You can have a collection of brightly colored containers in different sizes to make a dramatic statement

If you do not want to have different plants in a particular container, you can have a container with plants that are similar in size, focusing on fillers so you can have a tapestry of two or three plants.   Another thought is to have different containers with a single plant for a lovely effect.   Choose several containers that work well together and plant a different plant in each container.  Have a cluster of pots with each holding its own plant.

In choosing a container, you can use about anything you want to use as long as it has a hole in the bottom for proper drainage.  Without proper drainage, your plants could become water logged which will lead to root rot.  It is also a good idea to have your container blend with the surrounding area or you can make a bold statement and follow the lead of Majorelle Garden with a strong color like Morocco blue.  If you choose to have a collection of pots, do not have a mixture of pots that do not match.  I visited a garden where there were so many different pots that I left feeling like it was junky and not harmonious.  I was distracted by all the different containers.

You can use one kind of flower in a pot for a nice effect.  Here coral geraniums add a nice touch in front of this stone wall.
You can use one kind of flower in a pot for a nice effect. Here coral geraniums add a nice touch in front of this stone wall.

It is good to start with a commercial, peat-based, soil mixture because it is designed to hold a lot more water than the average garden soil, plus they have added a slow-release fertilizer.   When filling the pot with mix, leave room for watering; leave an inch between the soil surface and the rim of the pot.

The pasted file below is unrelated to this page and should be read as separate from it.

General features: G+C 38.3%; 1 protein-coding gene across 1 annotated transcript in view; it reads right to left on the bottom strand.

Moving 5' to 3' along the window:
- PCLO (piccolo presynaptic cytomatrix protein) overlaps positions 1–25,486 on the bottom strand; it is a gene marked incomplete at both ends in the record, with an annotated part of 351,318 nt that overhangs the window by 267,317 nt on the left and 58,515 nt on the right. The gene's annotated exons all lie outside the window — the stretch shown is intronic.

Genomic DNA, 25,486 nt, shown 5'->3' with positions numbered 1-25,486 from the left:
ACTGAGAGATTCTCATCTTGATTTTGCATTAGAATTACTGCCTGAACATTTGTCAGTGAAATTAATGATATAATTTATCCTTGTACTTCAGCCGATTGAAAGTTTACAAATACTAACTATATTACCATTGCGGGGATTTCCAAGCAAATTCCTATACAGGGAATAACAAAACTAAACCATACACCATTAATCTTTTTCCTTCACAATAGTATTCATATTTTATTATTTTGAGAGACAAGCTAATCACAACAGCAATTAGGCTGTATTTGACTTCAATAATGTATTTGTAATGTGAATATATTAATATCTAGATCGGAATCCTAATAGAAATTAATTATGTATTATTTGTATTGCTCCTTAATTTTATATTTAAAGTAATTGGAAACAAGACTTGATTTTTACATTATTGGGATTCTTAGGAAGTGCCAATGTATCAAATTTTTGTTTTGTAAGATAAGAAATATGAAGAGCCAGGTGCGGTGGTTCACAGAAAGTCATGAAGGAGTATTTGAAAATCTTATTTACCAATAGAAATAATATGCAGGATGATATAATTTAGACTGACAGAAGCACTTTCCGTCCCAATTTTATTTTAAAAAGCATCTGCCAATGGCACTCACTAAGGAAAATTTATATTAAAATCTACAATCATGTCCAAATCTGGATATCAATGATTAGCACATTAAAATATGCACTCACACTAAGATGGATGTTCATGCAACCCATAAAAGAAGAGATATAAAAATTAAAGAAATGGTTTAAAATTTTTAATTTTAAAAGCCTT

Since pots dry out quicker than your garden, you need to water more often, and this leads to the nutrients being washed out quicker.  Plants do best with a steady supply of small amounts of fertilizer.  Supplement the plants every two weeks with miracle grow or a similar product.  After I plant, I often put fish emulsion on mine to give them a good start.  I will warn you; it has a lingering odor for about 12 hours if the container is in an open-air location.

Removing your spent flowers will make your containers look fresh and lovely and will keep most annuals blooming over a long-time frame.  This way you will enjoy your pots more and your neighbors will be envious that theirs do not look as fresh and lovely and yours.

Also, look around at other people’s pots and get ideas of what you like and do not like.  This will be very helpful to you too.  Have fun planting you’re your pots. It is not too late.

Betty Montgomery
Betty Montgomery

Betty Montgomery is a master gardener and author of “Hydrangeas: How To Grow, Cultivate & Enjoy,” and “A Four-Season Southern Garden.” She can be reached at bmontgomery40@gmail.com.

This article originally appeared on Herald-Journal: Gone to pot: Tips on container gardening